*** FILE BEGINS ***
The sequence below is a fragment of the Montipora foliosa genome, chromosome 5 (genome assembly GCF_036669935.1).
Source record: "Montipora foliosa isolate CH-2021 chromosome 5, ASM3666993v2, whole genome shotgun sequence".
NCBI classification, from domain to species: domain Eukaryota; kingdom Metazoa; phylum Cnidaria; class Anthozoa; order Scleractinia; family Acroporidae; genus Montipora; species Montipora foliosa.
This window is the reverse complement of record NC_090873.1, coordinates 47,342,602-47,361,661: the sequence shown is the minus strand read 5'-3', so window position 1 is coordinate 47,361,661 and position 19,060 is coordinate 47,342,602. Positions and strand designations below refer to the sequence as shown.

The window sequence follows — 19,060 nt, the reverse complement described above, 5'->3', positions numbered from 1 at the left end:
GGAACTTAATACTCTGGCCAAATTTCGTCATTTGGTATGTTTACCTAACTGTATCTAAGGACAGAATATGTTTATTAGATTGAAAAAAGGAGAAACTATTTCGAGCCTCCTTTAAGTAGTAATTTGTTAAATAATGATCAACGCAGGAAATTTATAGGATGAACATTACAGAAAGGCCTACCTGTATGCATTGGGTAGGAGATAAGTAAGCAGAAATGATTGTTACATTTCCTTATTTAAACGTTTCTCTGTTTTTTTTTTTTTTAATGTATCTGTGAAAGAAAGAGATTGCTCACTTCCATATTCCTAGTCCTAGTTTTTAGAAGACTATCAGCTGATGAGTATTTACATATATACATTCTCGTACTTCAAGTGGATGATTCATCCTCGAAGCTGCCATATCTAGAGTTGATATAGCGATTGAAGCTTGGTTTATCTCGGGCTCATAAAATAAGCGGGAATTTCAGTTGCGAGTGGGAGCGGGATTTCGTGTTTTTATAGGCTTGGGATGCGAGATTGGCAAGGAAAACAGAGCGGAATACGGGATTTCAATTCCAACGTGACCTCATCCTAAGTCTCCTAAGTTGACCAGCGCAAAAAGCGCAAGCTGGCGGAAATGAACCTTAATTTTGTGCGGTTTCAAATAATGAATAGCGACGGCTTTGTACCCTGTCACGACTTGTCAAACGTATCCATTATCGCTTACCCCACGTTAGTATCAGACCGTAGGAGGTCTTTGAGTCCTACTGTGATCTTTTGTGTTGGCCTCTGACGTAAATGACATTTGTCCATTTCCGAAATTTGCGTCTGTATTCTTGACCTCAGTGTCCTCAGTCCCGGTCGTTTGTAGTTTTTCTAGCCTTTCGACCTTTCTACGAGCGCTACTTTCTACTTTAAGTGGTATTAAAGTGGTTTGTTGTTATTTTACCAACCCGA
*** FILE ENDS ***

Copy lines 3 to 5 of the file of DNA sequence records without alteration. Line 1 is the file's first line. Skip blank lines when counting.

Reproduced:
NCBI classification, from domain to species: domain Eukaryota; kingdom Metazoa; phylum Cnidaria; class Anthozoa; order Scleractinia; family Acroporidae; genus Montipora; species Montipora foliosa.
This window is the reverse complement of record NC_090873.1, coordinates 47,342,602-47,361,661: the sequence shown is the minus strand read 5'-3', so window position 1 is coordinate 47,361,661 and position 19,060 is coordinate 47,342,602. Positions and strand designations below refer to the sequence as shown.

The window sequence follows — 19,060 nt, the reverse complement described above, 5'->3', positions numbered from 1 at the left end: